Do you ever get the impression that your show up at the barn and your horse is watching you with an expression of “who are you today?”
Most of us have a few different personas. There’s the one for work; you watch your language there. The one for your oldest friend from high school; she’s the arbiter of honesty. There is a “first” persona, for first dates, job interviews, and meeting strangers formally. We’re usually tense and shiny then, from trying too hard while simultaneously hoping to appear totally natural. Whew.
It isn’t that we’re being dishonest, we’re just choosing a version of ourselves for a particular situation. Some of it is following a set of rules that we imagine is required. It’s being professional or respectful or nervous. It’s being witty and conversational when you’re an introvert and you’d rather be mucking the barn.
And sure. Some of us create personas that are dishonest.
We have barn personas, too. Some of us put our horses in our old friend category; we can be whoever we want around them. Some of us want to do the right thing so badly that we show up like a Teacher’s pet, reciting rules precisely, wondering if there’s a horse making faces behind us. Some of us pick a persona of a little girl around horses, giggling or swooning.
And some of us were taught that horses need a dominant leader, so we train with bravado, like Furiosa, from Mad Max: Fury Road. (I just loved her make-up. Didn’t you?)
Truth #1: You can be whoever you want at the barn. It’s all good as long as you don’t ever complain about anything your horse does. Ever.
Truth #2: You’re not fooling anyone. Not your trainer or friends. Least of all, your horse. And if you have a mare, she knows the truth about you that day, before you get up in the morning.
Now shift perspective. Pretend it isn’t all about us. See it from your horse’s side.
Say you treat your horse like an old friend. You come late, you’re in a hurry. You dump your day, share joy or anger or frustration. How does he feel about that? A stoic horse shuts down from the emotion. Horses don’t hear pronouns; your stress is now theirs. Stress abides and soon he gives calming signals about his stress. It’s okay. We’ve been using horses this way forever, but you have to wonder, do I want to give my horse (or my oldest friend) my best self or leftovers?
Are you a little Type A? Just to save time, raise your hand if you aren’t. I’m not sure why perfectionists are drawn to horses but we are. We nit-pick, micro-manage, and fall short of our own ridiculous standards. We create a crust of self-loathing. Horses experience it as never being right. Not you, them. They never feel good enough, like everything they do is partly wrong. Sound familiar? Horses lose confidence. It kills their try and eventually their souls, but we might think they look like push-button horses. (Mares, not so much.)
Are you a little girl in the barn? Okay. Your horse can babysit you.
This last one is touchy. Do you arrive at the mounting block in domination mode? It’s the most complex barn persona because it’s how most of us were taught. Be the boss and demand respect through fear. It’s also the one most riders I work with tell me is the one they hate the most.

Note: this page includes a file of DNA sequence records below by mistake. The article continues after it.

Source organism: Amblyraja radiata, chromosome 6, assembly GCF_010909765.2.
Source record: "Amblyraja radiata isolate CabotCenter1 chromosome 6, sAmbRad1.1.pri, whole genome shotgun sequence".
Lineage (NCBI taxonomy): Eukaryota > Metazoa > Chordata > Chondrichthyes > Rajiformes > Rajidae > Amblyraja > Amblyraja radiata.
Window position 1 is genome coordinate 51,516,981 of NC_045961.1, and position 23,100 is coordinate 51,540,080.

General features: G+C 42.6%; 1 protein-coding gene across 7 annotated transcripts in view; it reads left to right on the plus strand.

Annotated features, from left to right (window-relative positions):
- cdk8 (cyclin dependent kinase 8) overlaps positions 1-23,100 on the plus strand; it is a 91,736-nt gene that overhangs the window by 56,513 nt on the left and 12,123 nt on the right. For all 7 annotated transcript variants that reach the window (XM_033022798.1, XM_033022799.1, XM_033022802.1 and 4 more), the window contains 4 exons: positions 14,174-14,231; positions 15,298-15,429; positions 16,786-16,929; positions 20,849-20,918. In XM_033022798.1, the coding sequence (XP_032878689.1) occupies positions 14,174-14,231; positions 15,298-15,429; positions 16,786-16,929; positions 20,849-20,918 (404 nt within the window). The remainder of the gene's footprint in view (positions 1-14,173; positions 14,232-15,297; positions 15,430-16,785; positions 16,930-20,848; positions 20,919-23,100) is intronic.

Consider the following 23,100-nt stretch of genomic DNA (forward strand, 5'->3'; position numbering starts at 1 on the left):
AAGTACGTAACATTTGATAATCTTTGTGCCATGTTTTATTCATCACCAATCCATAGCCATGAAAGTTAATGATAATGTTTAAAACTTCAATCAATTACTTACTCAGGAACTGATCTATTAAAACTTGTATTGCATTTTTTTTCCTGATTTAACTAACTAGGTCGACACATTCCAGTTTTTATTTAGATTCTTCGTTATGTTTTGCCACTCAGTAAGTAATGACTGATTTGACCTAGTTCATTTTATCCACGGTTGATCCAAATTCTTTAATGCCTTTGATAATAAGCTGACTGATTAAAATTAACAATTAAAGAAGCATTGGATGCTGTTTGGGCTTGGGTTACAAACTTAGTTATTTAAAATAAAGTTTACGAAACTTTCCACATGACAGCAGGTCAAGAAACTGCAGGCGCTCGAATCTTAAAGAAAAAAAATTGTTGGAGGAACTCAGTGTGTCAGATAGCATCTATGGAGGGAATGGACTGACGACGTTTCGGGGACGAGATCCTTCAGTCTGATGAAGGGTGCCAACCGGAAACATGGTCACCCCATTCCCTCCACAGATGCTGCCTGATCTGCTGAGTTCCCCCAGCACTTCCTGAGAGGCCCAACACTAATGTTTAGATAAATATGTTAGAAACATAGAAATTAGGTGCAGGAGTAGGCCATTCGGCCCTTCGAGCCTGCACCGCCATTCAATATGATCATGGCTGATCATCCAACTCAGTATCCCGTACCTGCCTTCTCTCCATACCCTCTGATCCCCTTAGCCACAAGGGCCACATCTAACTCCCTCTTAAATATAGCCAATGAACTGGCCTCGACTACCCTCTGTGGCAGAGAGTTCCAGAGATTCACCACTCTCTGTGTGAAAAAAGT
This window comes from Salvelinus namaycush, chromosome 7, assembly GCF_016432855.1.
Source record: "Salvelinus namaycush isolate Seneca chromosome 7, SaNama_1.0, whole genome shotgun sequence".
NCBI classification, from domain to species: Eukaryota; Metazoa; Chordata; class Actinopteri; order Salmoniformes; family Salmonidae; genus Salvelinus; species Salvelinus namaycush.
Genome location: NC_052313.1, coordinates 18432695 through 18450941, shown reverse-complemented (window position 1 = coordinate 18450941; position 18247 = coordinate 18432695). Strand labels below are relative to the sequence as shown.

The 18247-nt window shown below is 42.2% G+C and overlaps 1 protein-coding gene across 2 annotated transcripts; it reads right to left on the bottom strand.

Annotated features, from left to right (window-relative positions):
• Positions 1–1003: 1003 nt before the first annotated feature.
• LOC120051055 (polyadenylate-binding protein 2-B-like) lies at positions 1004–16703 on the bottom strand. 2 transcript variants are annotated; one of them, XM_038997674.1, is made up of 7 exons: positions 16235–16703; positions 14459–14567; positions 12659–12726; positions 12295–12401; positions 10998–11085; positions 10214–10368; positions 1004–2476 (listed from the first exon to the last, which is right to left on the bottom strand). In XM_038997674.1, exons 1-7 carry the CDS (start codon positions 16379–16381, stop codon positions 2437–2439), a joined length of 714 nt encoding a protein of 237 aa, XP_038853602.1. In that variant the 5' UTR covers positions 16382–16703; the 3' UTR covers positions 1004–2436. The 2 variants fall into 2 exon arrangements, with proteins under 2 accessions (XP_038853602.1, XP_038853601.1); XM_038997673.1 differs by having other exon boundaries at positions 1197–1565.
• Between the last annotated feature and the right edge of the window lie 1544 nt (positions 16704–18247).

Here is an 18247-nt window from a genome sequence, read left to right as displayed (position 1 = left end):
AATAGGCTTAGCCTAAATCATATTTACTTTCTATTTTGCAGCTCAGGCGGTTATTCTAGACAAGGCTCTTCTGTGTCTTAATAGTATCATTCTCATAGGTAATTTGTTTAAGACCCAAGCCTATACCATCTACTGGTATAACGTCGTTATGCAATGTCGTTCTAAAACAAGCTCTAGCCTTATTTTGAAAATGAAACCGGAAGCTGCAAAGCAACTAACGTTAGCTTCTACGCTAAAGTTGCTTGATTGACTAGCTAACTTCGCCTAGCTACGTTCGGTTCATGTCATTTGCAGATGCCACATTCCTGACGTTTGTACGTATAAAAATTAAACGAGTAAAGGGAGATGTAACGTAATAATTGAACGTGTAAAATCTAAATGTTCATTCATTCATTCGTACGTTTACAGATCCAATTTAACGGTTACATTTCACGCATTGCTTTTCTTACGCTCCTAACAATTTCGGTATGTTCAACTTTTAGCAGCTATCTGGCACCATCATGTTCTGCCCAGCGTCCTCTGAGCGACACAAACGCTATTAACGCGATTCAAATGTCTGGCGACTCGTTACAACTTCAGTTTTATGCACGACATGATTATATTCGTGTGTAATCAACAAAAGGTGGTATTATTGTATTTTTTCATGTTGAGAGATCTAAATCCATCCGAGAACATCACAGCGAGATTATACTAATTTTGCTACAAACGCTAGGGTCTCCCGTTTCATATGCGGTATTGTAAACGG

(If I had a nickel for every rider who’s told me she gets a lump in her stomach, that it just doesn’t feel right, to assert harsh leadership, well, I’d have twenty more retired horses in my barn.)
What does a horse think about the dominant persona? As prey animals, they will submit in fear to a predator. Flight is the first response, but you can fight through that to submission. And since horses don’t have social media, they don’t know the #metoo hashtag. But fair warning; some mares never get the hang of submission.
What do horses think about personas in general? I think we confuse them with the gap between who we are deep down and this surface behavior that can mean so many things. And more so if we change personas frequently. We confuse horses with our incongruency.
Domination seems to work because horses may be hard to fool, but are fairly easy to intimidate. That kind of training won’t make a horse trustworthy, and not surprisingly, that’s how they see us. Untrustworthy. There is no trust in domination, on either side. No wonder some riders get a lump in their stomach.
You don’t need to change a thing. I’m just suggesting you notice the role your particular persona plays for your horse. If you have the perfect partnership, wonderful.
If you think it might be time for a persona upgrade, that you are serious about wanting more and better with your horse, then consider being seriously positive.
Demonstrate the persona change you’d like to see in your horse. Be seriously relaxed in your own body, soft shoulders and soft belly. Most of all, a soft jaw. The easiest way is to breathe, smile, and say “good” every chance you get.
Be seriously patient and your horse will offer his heart. Be seriously grateful and it will change your own heart. Most of all, be seriously lighthearted because horses like us that way.
Horses want honesty. They can tell when we pretend to be someone we’re not. The more I’m around horses, the more they show me it’s our true intention that matters most. Horses blossom when we become the best version of ourselves.